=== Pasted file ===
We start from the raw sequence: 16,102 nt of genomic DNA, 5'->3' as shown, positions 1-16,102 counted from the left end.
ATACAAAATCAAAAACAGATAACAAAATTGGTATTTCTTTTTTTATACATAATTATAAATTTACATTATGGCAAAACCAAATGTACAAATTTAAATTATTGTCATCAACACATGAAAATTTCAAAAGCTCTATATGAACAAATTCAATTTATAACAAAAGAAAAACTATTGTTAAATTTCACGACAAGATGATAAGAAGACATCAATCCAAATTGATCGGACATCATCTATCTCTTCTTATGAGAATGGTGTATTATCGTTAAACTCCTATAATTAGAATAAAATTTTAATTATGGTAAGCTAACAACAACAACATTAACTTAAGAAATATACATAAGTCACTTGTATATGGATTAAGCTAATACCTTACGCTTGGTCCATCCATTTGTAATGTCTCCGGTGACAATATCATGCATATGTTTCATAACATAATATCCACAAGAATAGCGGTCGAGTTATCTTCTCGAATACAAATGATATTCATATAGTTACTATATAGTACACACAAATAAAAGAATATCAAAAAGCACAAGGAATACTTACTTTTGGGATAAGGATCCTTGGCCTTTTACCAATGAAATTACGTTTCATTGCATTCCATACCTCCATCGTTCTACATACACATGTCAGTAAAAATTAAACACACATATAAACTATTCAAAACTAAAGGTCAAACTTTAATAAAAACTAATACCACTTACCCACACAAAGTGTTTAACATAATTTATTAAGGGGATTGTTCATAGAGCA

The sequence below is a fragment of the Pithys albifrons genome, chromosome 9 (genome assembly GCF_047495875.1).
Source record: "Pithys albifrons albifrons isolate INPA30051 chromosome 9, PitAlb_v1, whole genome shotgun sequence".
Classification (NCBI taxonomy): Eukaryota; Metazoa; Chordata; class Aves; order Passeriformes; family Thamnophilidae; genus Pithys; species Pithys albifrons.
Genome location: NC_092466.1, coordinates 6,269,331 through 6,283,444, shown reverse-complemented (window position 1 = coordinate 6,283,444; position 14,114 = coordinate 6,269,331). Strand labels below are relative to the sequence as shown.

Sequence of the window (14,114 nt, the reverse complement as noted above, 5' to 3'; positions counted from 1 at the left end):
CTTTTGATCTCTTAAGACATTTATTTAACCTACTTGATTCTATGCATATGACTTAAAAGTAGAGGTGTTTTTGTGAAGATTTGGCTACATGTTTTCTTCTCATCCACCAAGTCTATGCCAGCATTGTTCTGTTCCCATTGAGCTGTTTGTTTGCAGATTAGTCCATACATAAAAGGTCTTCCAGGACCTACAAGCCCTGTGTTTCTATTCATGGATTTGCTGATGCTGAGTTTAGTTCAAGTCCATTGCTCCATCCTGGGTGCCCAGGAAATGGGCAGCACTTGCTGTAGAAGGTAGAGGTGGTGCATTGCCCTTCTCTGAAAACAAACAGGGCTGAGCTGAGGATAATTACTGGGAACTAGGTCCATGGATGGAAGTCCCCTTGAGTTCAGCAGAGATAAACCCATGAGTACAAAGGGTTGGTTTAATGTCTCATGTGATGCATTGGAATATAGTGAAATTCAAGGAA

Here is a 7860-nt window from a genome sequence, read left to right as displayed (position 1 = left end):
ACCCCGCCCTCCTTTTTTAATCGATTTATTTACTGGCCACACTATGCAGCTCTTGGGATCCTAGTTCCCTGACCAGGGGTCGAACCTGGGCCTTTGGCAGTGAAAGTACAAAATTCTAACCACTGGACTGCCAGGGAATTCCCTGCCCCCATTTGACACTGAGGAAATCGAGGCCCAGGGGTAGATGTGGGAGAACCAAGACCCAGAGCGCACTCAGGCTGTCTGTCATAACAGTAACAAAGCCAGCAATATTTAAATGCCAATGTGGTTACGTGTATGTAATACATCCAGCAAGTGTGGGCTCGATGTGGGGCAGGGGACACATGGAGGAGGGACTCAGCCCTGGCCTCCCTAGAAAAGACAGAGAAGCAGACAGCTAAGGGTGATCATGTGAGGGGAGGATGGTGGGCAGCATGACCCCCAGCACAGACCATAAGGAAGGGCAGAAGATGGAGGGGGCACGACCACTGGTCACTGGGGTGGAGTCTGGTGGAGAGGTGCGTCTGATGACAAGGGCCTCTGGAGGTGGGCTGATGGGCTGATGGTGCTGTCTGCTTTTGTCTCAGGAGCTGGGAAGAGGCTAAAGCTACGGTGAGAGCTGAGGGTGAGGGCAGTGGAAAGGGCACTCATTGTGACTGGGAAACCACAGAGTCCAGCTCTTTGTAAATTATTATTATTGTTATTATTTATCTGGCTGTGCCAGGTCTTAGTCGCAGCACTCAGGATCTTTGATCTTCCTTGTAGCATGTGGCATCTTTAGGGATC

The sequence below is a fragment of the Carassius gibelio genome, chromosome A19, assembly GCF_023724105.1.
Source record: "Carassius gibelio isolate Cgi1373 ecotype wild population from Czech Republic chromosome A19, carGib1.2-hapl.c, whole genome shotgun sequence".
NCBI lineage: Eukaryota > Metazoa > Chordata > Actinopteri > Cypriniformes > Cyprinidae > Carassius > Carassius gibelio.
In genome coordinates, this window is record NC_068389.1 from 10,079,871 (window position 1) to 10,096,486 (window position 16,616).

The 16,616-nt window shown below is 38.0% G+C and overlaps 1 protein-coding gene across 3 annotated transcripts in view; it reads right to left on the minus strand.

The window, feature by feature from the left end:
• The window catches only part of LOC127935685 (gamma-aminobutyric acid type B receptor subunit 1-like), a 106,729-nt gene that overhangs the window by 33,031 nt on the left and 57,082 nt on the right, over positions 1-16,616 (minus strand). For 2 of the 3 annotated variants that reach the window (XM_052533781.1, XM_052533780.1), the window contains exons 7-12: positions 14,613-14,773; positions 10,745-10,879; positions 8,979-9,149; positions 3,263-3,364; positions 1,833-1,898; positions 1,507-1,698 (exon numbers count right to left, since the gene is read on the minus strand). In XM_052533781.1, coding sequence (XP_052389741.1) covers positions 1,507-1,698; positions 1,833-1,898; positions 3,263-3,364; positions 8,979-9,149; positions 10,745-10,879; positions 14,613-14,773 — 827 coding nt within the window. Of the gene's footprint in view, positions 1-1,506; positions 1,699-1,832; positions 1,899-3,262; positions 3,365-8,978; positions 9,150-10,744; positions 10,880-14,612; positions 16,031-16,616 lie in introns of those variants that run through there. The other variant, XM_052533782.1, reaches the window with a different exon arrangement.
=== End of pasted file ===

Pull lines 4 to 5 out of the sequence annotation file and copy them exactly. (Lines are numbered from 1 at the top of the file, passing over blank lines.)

Source record: "Pithys albifrons albifrons isolate INPA30051 chromosome 9, PitAlb_v1, whole genome shotgun sequence".
Classification (NCBI taxonomy): Eukaryota; Metazoa; Chordata; class Aves; order Passeriformes; family Thamnophilidae; genus Pithys; species Pithys albifrons.